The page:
Help with ID and should I buy

jbogard

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I am interested in buying this pine that the owner thinks is a Japanese black pine. The only thing is that he planted some red and white pines at the same time and he’s not entirely sure which ones were which. Do you guys think it’s a black pine and is it worth buying?
 

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Shibui

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No clear picture of the new candles but it does look like they are reddish brown which would indicate JRP. Needles are also quite long which also fits with JRP. JRP needles are usually softer than JBP but I can't feel the needles on that one.
Most White pines are 5 needle types and this one seems to have 2 needles per sheath - right for JRP but definitely not JWP.
I'd say this is most likely Japanese Red pine. JRP is very good bonsai species. Not quite as fast growing and is more often seen with thinner, more elegant trunks. Needles reduce in length dramatically with decandling techniques.
 

jbogard

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No clear picture of the new candles but it does look like they are reddish brown which would indicate JRP. Needles are also quite long which also fits with JRP. JRP needles are usually softer than JBP but I can't feel the needles on that one.
Most White pines are 5 needle types and this one seems to have 2 needles per sheath - right for JRP but definitely not JWP.
I'd say this is most likely Japanese Red pine. JRP is very good bonsai species. Not quite as fast growing and is more often seen with thinner, more elegant trunks. Needles reduce in length dramatically with decandling techniques.
So it is definitely a two needle pine so that narrows it down! And I think I do remember the candles being a red color. So I guess next question would be if this has potential and I’d this a tree that is suitable for a Texas climate. Hot and moderately dry
 

Shibui

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I only know your climate by reputation. I have a few JRP here and our climate would probably be similar - dry summer with regular day temps above 100F. Winter nights mostly around freezing and a few degrees below to occasional 5 and 6 deg below freezing. Snow rarely.
A few years ago I lost one older red pine almost a year after root pruning but with no real idea why. Others are healthy and thriving. JRP respond very well to the JBP decandling and needle reduction.
Generally grown as a lighter, more feminine? tree in Japan. try searching for Japanese Red pine bonsai images on this site and others for inspiration and options.

This one appears to have plenty of branches to choose from.
Like other pines, buds from bare wood are rare so assess those branches carefully for possibilities to cut back to living shoots and regrow branches with more density and plenty of shorter shoots.
Red pine branches have a rep for being brittle and difficult to bend. I find that younger branches like these bend quite well so another option for increasing density and reducing length is to wire and bend existing branches to for more compact foliage pads before moving on to pine maintenance technique to get further density and shorter shoots.
You may even like to explore grafting options including approach grafting to get growing shoots on bare parts.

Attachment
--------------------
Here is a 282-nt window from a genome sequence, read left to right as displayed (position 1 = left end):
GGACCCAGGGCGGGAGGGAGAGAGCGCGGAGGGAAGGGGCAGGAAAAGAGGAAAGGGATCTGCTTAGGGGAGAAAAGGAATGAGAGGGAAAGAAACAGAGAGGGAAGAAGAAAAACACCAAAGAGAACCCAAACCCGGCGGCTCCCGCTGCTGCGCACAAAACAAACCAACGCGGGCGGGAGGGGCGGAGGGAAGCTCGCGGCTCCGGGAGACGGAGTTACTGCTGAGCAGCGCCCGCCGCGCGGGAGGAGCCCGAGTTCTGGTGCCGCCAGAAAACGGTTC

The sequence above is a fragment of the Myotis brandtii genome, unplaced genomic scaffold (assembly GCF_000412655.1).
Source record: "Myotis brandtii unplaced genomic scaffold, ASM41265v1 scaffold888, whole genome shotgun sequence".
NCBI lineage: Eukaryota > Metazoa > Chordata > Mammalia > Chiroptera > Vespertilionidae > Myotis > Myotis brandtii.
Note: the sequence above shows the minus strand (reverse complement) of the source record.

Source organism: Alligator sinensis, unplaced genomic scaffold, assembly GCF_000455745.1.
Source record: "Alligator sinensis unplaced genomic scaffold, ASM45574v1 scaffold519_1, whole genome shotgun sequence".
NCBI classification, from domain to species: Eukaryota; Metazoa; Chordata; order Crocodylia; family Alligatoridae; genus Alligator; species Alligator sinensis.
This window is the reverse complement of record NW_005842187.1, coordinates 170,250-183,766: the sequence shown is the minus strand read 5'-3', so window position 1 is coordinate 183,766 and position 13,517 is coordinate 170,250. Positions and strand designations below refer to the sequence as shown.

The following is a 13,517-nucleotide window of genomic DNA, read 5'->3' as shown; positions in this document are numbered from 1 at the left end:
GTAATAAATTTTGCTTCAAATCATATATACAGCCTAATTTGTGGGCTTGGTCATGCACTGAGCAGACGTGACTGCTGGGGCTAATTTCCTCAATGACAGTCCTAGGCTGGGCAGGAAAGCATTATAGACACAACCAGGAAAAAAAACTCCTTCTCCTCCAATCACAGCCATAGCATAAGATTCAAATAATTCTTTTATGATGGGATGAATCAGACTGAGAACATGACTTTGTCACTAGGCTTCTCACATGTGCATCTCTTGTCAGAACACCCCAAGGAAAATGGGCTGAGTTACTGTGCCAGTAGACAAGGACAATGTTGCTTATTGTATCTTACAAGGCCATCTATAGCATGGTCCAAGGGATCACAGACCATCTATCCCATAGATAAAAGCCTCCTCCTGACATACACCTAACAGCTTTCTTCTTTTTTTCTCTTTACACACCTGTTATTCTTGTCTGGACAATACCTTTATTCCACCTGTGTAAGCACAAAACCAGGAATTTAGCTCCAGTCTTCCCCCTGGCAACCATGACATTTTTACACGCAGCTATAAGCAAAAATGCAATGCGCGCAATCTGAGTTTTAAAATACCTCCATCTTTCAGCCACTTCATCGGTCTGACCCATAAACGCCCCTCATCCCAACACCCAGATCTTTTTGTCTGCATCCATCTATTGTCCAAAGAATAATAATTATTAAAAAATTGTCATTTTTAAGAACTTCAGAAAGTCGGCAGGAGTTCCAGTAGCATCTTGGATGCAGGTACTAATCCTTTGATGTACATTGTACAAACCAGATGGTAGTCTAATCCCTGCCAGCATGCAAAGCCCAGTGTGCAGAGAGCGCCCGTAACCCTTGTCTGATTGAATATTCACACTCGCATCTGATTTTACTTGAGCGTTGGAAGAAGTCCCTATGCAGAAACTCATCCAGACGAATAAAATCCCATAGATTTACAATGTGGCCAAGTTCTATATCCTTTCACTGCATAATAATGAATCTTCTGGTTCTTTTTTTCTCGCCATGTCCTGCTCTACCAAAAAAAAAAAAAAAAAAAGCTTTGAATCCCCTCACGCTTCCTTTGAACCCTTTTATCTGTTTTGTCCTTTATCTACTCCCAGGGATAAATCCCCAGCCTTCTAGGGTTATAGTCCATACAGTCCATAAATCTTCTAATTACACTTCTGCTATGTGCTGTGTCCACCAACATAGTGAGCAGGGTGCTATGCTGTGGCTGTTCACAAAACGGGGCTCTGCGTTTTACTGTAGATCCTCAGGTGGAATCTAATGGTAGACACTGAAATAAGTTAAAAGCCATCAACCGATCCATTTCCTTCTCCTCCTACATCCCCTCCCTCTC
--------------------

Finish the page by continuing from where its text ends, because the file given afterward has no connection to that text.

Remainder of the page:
Leo in N E Illinois

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Looks like JRP - japanese red pine to me.
Looks young enough that depending on your skills could be turned into a decent bonsai. No fatal flaws that I see. may take 5 or more years of growing before the ''final styling'' and moving to a finer bonsai pot. Training pots for the near future.

Wiring JRP - it is not so much that the branches are ''brittle'', they are very flexible. BUT they tear away from the trunk more easily than JBP. Be cautious, about how you anchor and bend the junction of the branch with the trunk.

Back budding - full sun helps. They do back bud, just not as reliably as JBP. They do back bud better than JWP and many other pines.
 

jbogard

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Well since ive been helping the guy who owned the tree out with stuff around his nursery (just trying to learn some stuff) he gifted the line to me! Here’s a few more pics to see what you guys think I should do moving forward. This pine was dug out of a bed this spring, so I’m assuming just let it be for the remainder of the year?
 

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Leo in N E Illinois

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Yes, just let it recover this growing season.

What type of potting medium is it planted in? You should research potting media for pines and repot it next year into a bonsai pine mix. Or you might wait until the second or third growing season to repot again. Also consider a training pot rather than a nursery pot.
 

jbogard

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We dug it and potted into a lava rock mix. He said when he planted them he layered bonsai soil in the dirt but when we dug it up it seemed to have a lot of clay in the soil. From what I understand you want to keep native soil with the tree during collection of pines. Correct?
 

Potawatomi13

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just let it be for the remainder of the year?
Wise choice;).

From what I understand you want to keep native soil with the tree during collection of pines. Correct?
Bare rooting pines normally unwise. Removing native soil done in stages over 2/3 repots 2/3 years apart depending trees vigor.
 
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